- Madison West High School in partnership with the The Midwest Renewable Energy Association in Wisconsin
- Lincoln Park Solar Garden in Minnesota in partnership with Ecolibrium
- Activist San Diego in California, installed by IBEW Local 569 union electricians with Aloha Solar Power
- Kroka Expeditions in Marlow, New Hampshire
- Ekvn-Yefolecv, an Indigenous community in Weogufka, Alabama
- Northside Community Center run by the Community Action Network (CAN) in Ann Arbor, Michigan in partnership with the City Of Ann Arbor
- Eau Claire Public Schools in Eau Claire, Wisconsin, in partnership with Eau Claire Public Schools Foundation
- Center for Mindful Learning (Monastic Academy for the Preservation of Life on Earth) in Fletcher, Vermont
- Canticle Farm in Oakland, California
- White Earth Reservation installed by 8th Fire Solar in Minnesota
- The DREAM Program in Winooski, Vermont
- Wilmington Senior Center in Wilmington, California, in partnership with Wilmington Jaycees Foundation being installed by GRID Alternatives
- The Ecology Center in San Juan Capistrano, California, being installed by IBEW Local 569 union electricians with Aloha Solar Power
- Iron Works Cycling in Big Stone Gap, Virginia, in partnership with Appalachian Voices
- Media Island International in Olympia, Washington, in partnership with Olympia Community Solar
- The Workshop in Galena, Illinois
- Church of the Holy Family Catholic Church in Virginia Beach, Virginia
- New Day Youth & Family Services in Albuquerque, New Mexico
- UnityPoint Health Jones Regional Medical Center in Anamosa, Iowa
- St. John's Episcoal Church in Westwood, Massachusetts
- Commonweal in Bolinas, California
- University Christian Church, home of the Climate Hub in San Diego, California, installed by IBEW Local 569 union electricians at Baker Electric Home Energy
- Common Street Spiritual Center in Natick, Massachusetts
- The Eco-Institute at Pickards Mountain in Chapel Hill, North Carolina
- Sisters of the Holy Spirit and Mary Immaculate in San Antonio, Texas
- El Costeño in Seattle, Washington, in partnership with the American Solar Energy Society
- Centro PASO Aibonito in San Jose, Puerto Rico, in partnership with BQuest Foundation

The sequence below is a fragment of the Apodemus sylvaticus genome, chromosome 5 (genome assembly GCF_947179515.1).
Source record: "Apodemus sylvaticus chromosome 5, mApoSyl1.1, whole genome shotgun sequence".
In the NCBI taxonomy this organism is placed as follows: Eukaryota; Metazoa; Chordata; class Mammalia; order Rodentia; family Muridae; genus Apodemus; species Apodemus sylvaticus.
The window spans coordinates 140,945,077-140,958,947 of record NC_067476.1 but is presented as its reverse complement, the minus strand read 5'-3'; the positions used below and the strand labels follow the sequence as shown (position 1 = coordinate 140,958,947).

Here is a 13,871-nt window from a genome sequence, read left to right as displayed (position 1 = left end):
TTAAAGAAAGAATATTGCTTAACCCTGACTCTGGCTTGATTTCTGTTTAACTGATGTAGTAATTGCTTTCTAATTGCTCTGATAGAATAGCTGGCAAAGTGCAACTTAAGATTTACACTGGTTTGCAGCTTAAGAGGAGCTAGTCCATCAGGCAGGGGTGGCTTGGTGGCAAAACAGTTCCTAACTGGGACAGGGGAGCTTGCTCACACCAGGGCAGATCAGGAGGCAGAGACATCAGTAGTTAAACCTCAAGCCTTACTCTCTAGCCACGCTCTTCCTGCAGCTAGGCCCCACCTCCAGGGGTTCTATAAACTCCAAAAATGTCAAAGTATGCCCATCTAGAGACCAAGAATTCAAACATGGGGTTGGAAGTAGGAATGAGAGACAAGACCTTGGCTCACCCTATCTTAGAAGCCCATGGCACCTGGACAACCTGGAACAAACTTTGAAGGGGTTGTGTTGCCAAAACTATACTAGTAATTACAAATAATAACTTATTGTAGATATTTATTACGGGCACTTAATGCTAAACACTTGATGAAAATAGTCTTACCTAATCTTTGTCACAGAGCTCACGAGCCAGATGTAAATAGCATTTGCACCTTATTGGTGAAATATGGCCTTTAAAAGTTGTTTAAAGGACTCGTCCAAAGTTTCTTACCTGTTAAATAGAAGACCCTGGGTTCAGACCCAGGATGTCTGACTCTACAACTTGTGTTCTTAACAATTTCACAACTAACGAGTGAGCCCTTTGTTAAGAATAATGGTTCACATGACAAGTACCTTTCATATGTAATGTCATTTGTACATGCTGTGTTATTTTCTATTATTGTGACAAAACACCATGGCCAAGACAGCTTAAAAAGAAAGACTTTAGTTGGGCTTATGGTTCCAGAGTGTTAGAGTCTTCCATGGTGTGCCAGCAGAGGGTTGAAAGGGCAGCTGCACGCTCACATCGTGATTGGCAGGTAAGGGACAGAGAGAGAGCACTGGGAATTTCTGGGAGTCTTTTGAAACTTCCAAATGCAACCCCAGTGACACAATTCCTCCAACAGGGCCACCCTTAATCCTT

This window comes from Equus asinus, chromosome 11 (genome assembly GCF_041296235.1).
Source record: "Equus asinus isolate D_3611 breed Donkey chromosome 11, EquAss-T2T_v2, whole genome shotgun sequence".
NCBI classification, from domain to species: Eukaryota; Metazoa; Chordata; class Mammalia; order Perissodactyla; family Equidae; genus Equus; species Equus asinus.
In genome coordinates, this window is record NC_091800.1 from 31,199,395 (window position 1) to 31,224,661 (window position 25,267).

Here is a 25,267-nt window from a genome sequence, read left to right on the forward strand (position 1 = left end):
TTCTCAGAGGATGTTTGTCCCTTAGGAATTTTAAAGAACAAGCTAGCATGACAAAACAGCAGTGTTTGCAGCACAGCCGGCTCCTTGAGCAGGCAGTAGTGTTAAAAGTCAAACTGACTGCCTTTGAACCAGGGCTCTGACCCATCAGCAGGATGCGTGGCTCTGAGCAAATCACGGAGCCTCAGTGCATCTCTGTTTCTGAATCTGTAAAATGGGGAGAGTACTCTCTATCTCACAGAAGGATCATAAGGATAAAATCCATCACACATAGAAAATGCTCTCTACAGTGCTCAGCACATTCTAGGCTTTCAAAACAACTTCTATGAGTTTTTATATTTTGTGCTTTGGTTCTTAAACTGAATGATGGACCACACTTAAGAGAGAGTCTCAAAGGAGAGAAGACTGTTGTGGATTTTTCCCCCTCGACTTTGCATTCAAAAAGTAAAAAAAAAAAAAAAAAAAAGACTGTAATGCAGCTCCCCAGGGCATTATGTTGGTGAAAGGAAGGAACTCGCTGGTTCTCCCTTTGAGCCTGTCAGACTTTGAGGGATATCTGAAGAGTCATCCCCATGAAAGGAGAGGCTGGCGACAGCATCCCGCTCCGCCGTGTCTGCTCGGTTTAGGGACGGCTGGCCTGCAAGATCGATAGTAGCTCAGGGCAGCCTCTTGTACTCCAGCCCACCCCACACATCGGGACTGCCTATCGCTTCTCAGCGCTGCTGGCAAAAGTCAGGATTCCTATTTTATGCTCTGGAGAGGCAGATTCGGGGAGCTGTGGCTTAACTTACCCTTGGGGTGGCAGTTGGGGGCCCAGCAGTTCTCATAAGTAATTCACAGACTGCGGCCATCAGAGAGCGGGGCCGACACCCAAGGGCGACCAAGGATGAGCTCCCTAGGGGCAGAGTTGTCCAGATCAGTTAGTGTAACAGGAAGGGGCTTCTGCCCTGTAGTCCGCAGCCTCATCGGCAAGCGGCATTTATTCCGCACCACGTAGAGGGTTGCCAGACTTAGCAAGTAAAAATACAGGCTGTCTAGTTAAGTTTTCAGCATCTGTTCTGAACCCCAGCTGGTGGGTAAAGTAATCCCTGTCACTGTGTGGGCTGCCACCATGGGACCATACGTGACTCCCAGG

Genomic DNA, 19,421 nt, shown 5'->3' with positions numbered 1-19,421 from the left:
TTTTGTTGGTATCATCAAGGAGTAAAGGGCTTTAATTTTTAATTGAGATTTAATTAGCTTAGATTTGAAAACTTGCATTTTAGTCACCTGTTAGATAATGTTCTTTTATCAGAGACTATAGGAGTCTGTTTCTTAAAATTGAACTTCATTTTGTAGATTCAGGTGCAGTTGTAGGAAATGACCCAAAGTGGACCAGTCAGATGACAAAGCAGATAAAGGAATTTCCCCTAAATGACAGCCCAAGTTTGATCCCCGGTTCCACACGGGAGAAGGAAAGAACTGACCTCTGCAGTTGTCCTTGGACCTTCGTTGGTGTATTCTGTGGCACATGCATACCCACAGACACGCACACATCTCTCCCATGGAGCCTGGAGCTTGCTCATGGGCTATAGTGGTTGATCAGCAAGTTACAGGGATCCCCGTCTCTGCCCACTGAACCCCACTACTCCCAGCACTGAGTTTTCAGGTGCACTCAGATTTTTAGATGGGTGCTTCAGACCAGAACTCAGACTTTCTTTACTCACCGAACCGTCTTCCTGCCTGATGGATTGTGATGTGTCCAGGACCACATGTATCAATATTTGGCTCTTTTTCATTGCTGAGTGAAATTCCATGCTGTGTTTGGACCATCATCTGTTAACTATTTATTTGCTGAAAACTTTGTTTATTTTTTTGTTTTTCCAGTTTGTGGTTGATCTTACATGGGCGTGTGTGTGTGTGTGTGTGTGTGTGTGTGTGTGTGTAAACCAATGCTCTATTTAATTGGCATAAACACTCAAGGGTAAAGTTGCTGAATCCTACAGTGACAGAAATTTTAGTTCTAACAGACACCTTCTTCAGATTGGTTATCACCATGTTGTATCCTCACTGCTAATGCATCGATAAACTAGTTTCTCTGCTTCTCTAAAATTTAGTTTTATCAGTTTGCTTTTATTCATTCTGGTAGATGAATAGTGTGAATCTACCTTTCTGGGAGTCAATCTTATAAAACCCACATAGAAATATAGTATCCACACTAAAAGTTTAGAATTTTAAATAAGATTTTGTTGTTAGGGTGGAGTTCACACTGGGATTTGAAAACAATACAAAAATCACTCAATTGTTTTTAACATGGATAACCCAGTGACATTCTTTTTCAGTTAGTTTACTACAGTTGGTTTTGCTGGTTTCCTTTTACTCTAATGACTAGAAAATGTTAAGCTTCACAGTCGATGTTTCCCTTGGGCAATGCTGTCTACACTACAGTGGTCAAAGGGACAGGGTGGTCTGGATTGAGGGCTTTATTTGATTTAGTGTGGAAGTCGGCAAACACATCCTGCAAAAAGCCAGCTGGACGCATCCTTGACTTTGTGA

- South Boston Neighborhood Development Corporation in Boston, Massachusetts
- Planting Justice in El Sobrante, California
- Episcopal Diocese in Savannah, Georgia
- Sacramento LGBT Community Center in Sacramento, California
- Kathy's House in Milwaukee, Wisconsin
- Trinity Church in Shelburne Falls, Massachusetts
- Casa de Amparo in San Marcos, California, in partnership with BQuest Foundation
- Boys Hope Girls Hope in Irvine, California
- Congregation Beth Shalom of the Blue Hills in Milton, Massachusetts
- Habitat for Humanity in La Crosse, Wisconsin
- The LGBTQ Center Long Beach in Long Beach, California
- Girl Scouts of America in Randolph, New Jersey
- Northern California Land Trust / Peace Gardens in Berkeley, California, being installed by GRID Alternatives
- Grace Church in Riverhead, New York
- Humane Society of Marion County in Yelville, Arkansas
- Second Baptist Church in Ypsilanti, Michigan
2021 commitments thus far:
- Solidarity Farm in Pauma Valley, California, in partnership with Circle of Life, being installed by IBEW Local 569 union electricians with Aloha Solar Power
- Somerville Community Corporation in Somerville, Massachusetts
- Innisfree Village in Crozet, Virginia
- St. Paul’s Visalia in Visalia, California
- NEST/SNAG Magazine in San Francisco, California
- Wildrock Farm in Crozet, Virginia
- St. Stephen’s Episcopal Church in Vestavia Hills, Alabama
- Church of the Savior in Hanford, California
Solar Moonshot Program in the news: